Delta CEO Ed Bastian astounded CES during his keynote speech at the opening of CES in Las Vegas by announcing a brand new technology that could completely transform passenger experiences in airports around the world – Parallel Reality.
The screen is capable of not only detecting who is looking at it and tailoring the information it displays to that person accordingly, but also simultaneously detecting multiple other viewers and displaying different information to them at the same time.
Therefore, in an airport environment, one passenger will be able to see only information about their flight on large screens, even at a distance, while another passenger can be looking at the same screen at the same time and see only information about their flight.
“Parallel Reality is being developed right now by a team of talented intrapreneurs at a startup called Misapplied Sciences and Delta has invested funds, time, and our own brainpower into bringing this idea to life in airports and beyond,” Bastain told the packed ballroom at the Venetian hotel.
Joining him onstage, Albert Ng, CEO of Misapplied Sciences explained a bit more: “We have display technologies that work for crowds ranging from tens of people up to thousands of people, all looking at the same display at the same time, and each seeing unique content.”
The technology works by recognising body shapes in front of it, matching these to known passengers checked in and then using advanced processing to change each pixel in a display to project in one direction.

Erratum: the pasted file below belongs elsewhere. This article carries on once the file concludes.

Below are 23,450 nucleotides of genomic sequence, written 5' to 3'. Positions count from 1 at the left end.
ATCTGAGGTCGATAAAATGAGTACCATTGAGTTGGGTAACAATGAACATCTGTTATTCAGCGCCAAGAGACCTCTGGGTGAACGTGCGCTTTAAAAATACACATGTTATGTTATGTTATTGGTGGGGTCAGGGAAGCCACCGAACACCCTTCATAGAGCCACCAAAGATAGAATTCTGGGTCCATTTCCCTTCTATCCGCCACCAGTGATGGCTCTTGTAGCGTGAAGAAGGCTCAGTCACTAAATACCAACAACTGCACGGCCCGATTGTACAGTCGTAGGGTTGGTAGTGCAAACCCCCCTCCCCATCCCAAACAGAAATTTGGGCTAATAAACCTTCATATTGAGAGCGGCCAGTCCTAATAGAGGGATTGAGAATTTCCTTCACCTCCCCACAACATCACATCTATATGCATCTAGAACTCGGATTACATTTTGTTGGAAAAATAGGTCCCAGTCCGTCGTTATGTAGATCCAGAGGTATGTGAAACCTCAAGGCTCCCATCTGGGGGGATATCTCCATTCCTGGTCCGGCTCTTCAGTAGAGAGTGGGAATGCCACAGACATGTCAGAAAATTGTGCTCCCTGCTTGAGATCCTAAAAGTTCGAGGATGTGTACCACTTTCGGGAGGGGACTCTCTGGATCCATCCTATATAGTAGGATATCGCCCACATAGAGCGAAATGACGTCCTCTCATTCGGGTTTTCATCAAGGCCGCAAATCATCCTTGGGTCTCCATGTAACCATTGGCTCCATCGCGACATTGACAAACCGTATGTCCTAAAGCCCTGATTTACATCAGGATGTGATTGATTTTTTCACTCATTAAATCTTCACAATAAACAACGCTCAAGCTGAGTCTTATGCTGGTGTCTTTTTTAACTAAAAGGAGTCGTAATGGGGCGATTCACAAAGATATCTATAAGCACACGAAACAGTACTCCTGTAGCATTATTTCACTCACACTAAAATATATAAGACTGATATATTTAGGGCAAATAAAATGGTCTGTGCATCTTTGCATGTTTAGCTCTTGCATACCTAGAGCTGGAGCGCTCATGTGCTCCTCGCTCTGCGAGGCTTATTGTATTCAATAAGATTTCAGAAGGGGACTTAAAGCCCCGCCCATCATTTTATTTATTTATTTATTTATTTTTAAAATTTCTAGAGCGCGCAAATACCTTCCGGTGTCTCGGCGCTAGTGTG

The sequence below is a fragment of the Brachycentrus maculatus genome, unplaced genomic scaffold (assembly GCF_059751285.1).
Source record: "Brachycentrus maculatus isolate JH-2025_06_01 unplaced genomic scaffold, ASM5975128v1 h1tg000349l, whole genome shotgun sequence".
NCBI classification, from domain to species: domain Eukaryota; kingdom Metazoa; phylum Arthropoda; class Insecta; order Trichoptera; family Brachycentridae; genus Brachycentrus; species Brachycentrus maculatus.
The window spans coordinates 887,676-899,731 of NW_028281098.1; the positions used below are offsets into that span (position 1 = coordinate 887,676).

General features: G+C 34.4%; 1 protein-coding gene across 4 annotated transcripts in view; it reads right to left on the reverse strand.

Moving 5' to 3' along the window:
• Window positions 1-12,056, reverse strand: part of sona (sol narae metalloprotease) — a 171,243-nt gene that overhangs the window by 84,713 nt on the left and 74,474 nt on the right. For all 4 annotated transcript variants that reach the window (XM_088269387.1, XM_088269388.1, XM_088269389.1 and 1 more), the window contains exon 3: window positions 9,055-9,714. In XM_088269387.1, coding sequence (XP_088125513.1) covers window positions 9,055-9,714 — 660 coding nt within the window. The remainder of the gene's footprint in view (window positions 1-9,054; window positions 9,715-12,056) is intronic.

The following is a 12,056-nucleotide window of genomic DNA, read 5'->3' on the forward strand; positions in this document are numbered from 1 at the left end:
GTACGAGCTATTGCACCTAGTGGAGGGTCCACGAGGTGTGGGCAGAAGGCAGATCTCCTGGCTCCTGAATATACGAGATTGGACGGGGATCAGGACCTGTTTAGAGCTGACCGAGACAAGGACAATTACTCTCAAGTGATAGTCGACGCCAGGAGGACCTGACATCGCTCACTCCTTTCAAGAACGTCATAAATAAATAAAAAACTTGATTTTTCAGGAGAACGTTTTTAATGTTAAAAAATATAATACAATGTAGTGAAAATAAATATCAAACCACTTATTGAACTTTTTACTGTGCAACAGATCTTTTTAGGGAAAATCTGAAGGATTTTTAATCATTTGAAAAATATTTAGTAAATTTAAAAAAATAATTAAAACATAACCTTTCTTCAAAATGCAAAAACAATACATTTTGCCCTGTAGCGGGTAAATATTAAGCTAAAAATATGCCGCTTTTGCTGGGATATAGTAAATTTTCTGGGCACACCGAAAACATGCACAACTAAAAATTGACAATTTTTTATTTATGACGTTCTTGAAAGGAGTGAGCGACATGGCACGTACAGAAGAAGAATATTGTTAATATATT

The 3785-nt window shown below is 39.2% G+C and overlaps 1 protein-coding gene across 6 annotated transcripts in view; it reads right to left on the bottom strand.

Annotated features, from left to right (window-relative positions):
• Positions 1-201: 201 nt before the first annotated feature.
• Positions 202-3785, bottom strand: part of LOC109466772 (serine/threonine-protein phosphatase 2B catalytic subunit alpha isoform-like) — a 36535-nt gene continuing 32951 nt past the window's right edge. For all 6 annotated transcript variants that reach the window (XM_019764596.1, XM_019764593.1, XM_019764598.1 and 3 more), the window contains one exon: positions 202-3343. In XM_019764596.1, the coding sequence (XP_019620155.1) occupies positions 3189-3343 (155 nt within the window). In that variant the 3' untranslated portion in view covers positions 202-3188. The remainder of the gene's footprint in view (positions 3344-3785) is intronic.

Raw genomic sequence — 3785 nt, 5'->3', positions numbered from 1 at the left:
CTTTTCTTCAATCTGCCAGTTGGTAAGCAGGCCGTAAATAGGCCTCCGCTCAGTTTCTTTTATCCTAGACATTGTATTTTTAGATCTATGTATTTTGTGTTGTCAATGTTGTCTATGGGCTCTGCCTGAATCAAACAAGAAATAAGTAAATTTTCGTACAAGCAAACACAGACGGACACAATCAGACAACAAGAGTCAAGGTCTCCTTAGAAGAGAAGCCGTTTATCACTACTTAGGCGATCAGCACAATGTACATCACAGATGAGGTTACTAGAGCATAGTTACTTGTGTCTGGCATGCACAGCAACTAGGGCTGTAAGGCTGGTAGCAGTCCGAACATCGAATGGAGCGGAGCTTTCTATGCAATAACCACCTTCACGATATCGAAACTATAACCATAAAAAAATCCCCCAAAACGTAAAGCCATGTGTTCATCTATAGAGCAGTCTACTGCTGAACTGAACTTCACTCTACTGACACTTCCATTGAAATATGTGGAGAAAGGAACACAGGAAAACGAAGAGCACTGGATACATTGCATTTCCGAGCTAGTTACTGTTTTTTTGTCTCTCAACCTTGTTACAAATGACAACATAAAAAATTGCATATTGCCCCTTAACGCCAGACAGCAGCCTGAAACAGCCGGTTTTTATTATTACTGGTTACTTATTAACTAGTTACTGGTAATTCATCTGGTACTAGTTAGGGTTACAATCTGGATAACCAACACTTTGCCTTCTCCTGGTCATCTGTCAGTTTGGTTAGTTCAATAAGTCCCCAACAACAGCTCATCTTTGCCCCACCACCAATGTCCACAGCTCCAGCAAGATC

“It is actually one of the most sophisticated display technologies in the world, involving many underlying innovations,” continued Ng. “These innovations range from inventing new processor architectures, to developing new computer vision algorithms, to pioneering new optical manufacturing process. These interdisciplinary innovations create engaging personalised Parallel Reality experiences.”
The first-ever screen to be seen outside the lab is being demonstrated at CES this week (January 7-10) and Delta believes commercial rollout is not far away.
“This is not a technology that’s going to take 20 years to bring it to life,” said Bastain. “We are excited to announce that Delta and Misapplied Sciences’ first-ever commercial application will take place this summer in Detroit. This is a great example of how we are combining Delta’s strength and scale with the innovation of startups to advance the future of travel.”
Bastain used the keynote to highlight a wealth of other innovations that Delta is currently planning, including turning its app into a ‘digital concierge’ that will enable customers to watch in-flight entertainment on their phones as soon as they are checked in; get baggage picked up from their home and delivered to their destination while tracking it in real time; and use biometrics to make the entire airport experience almost seamless.
Bastain also reinforced Delta’s commitment to reducing carbon emissions through measures such as carbon offsetting, biofuels and more efficient aircraft – this final point is currently being enhanced by reducing the weight of seat-back IFE systems by making them completely wireless.